TV Guide, Canada, January 12, 1985
Along with the accouterments, the cars, the retinue of advisers, the pampering that was a star’s domain, there had come something else: he played polo now. Some Hollywood people privately snickered at that. They quietly imagined still another nouveau riche actor playing at being an aristocrat, posing upon a $40,000 polo pony at some society matron’s benefit, and sipping champagne with scions for whom the once-struggling actor might have served as a handyman if the fates had not been so kind. ‘I’m always amazes at what actors will do to demonstrate class,’ another television star said bitingly one day. ‘I think that says something about insecurity. A polo player! Talk about illusion! The star himself was getting ready for a comb-out of his dyed hair. ‘Tell me, do you think he is looking to redo his image, get out of those politician roles he plays’ Maybe he sees a part out of this. A polo star in some soap, maybe.
It was not an atypical reaction in a town where Hollywood observers, like Kremlin watchers, study every social move for its professional meaning. In a place where ambition never rests and pretense is considered good manners, those polo ponies that William Devane rides must mean something, some people insisted, saying that It would only be a matter of time before they understood Devane’s motives, too.
That weekend, Devane was playing in a polo game for amateurs that preceded a professional match at the Los Angeles Equestrian Center. Outside, attendants kept close watch over a phalanx of Rolls-Royces and Maseratis, while inside, some of Devane’s opponents sat upon their horses with an upright stateliness that suggested the glitter of their lives, the permanence of their place there in the equestrian arena. Devane, unshaven and wearing a dirty Jersey, looked like an interloper, There was a pitched battle for the ball in the corner. Horses bumped. Shouts came fro the pack, incomprehensible from up in the stands, but Devane and an opponent could be seen exchanging words. ‘We were questioning each other’s parenthood,’ the opponent said later. The society matrons, tittering at the sight of a celebrity playing their game would have blanched if they had heard That. Not understanding that the shouting and fury was as much the reason Devane played the game as the fine looking horses. He loved the release that the game provided him. The arena had become his personal asylum from Hollywood’s craziness. ‘It’s cooled me out,’ he said. ‘I don’t want to be Warren Beatty any more…Warren should play polo. It’d calm him down.’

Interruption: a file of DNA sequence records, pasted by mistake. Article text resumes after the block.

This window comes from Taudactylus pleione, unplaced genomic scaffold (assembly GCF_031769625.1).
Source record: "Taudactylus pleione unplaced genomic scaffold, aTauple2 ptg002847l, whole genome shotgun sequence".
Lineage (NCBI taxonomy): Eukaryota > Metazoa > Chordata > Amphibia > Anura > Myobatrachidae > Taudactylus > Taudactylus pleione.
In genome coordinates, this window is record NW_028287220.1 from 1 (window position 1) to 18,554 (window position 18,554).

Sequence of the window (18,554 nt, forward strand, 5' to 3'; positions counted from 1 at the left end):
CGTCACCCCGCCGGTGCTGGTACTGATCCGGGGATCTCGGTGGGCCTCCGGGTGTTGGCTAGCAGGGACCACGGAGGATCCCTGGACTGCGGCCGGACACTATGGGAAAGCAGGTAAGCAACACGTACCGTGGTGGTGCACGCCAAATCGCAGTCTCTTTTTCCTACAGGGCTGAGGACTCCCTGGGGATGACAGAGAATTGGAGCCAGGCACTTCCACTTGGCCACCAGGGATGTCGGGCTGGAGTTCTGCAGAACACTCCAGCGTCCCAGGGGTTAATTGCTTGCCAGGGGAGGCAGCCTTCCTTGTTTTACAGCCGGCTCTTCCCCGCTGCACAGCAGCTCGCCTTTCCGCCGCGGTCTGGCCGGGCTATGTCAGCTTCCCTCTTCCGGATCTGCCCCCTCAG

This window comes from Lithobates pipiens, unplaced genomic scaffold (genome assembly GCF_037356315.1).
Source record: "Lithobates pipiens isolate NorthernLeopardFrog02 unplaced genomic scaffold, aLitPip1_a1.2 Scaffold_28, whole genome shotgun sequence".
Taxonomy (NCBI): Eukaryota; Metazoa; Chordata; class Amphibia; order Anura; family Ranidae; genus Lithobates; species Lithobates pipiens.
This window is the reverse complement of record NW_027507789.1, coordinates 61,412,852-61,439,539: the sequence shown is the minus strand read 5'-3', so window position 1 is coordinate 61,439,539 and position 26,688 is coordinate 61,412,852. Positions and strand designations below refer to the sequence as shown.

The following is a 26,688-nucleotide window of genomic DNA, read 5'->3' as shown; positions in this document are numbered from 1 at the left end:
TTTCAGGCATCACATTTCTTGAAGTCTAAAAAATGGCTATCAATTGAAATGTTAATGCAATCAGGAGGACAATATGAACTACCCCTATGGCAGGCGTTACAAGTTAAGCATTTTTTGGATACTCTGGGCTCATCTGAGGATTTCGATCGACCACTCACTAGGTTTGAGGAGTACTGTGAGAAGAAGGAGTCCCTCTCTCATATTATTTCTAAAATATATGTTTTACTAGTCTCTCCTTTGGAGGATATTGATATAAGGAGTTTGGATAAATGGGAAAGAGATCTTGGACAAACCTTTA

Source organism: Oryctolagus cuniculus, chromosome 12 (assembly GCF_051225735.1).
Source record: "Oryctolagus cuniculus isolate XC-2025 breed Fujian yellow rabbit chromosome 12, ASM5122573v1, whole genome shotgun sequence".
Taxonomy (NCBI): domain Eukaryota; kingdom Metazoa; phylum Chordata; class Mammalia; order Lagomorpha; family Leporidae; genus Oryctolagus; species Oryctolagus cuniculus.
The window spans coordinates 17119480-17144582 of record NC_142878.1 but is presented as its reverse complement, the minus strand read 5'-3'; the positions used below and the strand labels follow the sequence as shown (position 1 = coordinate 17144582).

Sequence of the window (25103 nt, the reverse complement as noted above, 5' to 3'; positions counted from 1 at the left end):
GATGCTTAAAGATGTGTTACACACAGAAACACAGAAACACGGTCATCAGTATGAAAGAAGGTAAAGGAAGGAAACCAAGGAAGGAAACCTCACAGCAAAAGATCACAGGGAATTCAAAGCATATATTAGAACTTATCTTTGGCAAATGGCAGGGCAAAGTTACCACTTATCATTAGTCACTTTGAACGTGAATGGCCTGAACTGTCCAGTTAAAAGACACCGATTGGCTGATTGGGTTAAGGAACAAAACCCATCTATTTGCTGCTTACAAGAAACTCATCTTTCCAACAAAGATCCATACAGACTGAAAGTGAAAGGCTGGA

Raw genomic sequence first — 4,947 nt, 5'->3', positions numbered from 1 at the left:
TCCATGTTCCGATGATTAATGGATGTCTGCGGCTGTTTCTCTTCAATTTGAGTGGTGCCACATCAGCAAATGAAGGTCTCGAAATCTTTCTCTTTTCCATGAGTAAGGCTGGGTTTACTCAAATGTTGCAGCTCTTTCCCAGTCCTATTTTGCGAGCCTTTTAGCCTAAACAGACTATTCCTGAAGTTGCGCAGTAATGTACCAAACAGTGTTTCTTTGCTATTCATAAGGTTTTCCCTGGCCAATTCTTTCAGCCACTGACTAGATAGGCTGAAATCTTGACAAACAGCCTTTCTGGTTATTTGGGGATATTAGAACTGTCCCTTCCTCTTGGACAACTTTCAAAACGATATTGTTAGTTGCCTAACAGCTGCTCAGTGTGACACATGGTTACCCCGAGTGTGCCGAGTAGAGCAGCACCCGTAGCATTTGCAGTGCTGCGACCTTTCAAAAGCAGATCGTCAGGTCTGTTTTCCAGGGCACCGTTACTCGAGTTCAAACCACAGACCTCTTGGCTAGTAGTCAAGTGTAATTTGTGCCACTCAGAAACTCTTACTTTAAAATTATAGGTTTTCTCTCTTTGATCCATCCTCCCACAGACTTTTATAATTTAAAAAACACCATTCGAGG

The sweat glistened on his gray whiskers. He had tied up his horse, was through for the night, but now he lingered, stopping other amateurs who passed by to check on some informal game that had been arranged, Would they still be playing at 10 the following morning? he wanted to knots. A well-heeled Latin dressed in an elegant white suit nodded and grinned wolfishly. ‘You better be ready for me,’ he chided the actor and Devane uttered an expletive that sent the Latin away hooting.